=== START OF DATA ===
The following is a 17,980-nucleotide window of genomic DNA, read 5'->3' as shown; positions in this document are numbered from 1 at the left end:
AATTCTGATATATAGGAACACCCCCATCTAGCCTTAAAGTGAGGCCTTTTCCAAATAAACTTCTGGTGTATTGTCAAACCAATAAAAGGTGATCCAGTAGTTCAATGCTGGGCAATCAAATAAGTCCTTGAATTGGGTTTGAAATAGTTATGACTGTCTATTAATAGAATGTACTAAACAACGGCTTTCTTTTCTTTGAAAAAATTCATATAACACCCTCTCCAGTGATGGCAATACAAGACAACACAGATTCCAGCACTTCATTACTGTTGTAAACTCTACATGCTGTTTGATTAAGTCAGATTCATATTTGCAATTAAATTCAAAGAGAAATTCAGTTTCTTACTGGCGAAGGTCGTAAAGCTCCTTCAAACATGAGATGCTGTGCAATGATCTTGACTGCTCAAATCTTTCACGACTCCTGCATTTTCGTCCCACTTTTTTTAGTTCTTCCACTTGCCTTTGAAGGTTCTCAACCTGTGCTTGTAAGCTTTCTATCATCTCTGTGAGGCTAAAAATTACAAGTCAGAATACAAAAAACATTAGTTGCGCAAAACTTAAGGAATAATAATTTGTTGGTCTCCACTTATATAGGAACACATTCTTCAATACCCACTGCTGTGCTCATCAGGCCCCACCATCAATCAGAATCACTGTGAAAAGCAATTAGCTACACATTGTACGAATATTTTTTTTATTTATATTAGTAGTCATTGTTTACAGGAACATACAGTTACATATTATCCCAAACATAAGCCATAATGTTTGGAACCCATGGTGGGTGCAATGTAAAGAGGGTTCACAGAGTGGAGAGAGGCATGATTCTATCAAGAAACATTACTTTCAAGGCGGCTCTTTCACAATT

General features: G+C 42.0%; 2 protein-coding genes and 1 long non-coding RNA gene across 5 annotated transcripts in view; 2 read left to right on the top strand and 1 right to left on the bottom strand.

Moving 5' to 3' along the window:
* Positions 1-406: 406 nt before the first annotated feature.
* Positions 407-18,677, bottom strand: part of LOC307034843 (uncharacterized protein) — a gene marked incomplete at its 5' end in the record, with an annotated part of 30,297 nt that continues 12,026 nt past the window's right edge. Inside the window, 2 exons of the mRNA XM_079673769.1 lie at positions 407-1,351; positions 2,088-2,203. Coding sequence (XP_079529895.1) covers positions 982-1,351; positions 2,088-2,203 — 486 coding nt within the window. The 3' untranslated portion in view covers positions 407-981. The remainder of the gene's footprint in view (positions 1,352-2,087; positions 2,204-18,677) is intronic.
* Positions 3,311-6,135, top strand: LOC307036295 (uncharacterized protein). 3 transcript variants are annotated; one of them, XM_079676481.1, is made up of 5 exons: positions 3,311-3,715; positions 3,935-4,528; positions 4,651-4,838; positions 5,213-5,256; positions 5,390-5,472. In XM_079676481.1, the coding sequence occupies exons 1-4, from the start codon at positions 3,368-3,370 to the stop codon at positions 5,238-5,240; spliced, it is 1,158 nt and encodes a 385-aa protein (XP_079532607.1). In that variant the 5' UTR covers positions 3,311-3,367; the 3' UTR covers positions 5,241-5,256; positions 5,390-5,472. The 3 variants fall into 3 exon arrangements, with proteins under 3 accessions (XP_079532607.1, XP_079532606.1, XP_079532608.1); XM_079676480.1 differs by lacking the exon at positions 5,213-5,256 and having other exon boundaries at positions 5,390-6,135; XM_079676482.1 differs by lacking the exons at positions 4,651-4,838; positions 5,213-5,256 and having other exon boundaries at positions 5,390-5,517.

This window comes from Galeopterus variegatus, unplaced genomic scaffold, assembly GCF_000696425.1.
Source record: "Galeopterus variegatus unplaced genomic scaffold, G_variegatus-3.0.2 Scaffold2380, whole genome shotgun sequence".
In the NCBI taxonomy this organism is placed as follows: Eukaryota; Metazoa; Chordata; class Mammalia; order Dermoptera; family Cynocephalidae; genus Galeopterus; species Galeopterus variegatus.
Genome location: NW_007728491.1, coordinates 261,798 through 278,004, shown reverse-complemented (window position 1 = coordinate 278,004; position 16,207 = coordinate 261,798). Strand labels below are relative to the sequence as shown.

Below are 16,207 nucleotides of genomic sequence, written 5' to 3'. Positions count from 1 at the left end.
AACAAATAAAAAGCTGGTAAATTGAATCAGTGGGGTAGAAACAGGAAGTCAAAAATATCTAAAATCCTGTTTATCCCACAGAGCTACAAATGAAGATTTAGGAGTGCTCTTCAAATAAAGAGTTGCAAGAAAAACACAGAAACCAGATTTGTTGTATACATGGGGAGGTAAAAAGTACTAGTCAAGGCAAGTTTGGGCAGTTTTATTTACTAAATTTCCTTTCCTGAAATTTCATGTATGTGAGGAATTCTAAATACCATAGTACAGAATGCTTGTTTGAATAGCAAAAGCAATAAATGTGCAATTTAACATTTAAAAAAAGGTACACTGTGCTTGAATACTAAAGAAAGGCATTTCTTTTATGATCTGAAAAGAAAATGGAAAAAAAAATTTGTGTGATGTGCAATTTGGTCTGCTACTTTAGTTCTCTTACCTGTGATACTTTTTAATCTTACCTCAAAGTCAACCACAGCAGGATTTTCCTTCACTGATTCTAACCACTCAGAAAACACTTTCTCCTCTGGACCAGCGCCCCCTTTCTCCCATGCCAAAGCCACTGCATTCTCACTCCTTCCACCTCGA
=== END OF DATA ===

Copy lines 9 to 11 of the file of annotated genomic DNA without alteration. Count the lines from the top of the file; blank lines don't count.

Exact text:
Source record: "Galeopterus variegatus unplaced genomic scaffold, G_variegatus-3.0.2 Scaffold2380, whole genome shotgun sequence".
In the NCBI taxonomy this organism is placed as follows: Eukaryota; Metazoa; Chordata; class Mammalia; order Dermoptera; family Cynocephalidae; genus Galeopterus; species Galeopterus variegatus.
Genome location: NW_007728491.1, coordinates 261,798 through 278,004, shown reverse-complemented (window position 1 = coordinate 278,004; position 16,207 = coordinate 261,798). Strand labels below are relative to the sequence as shown.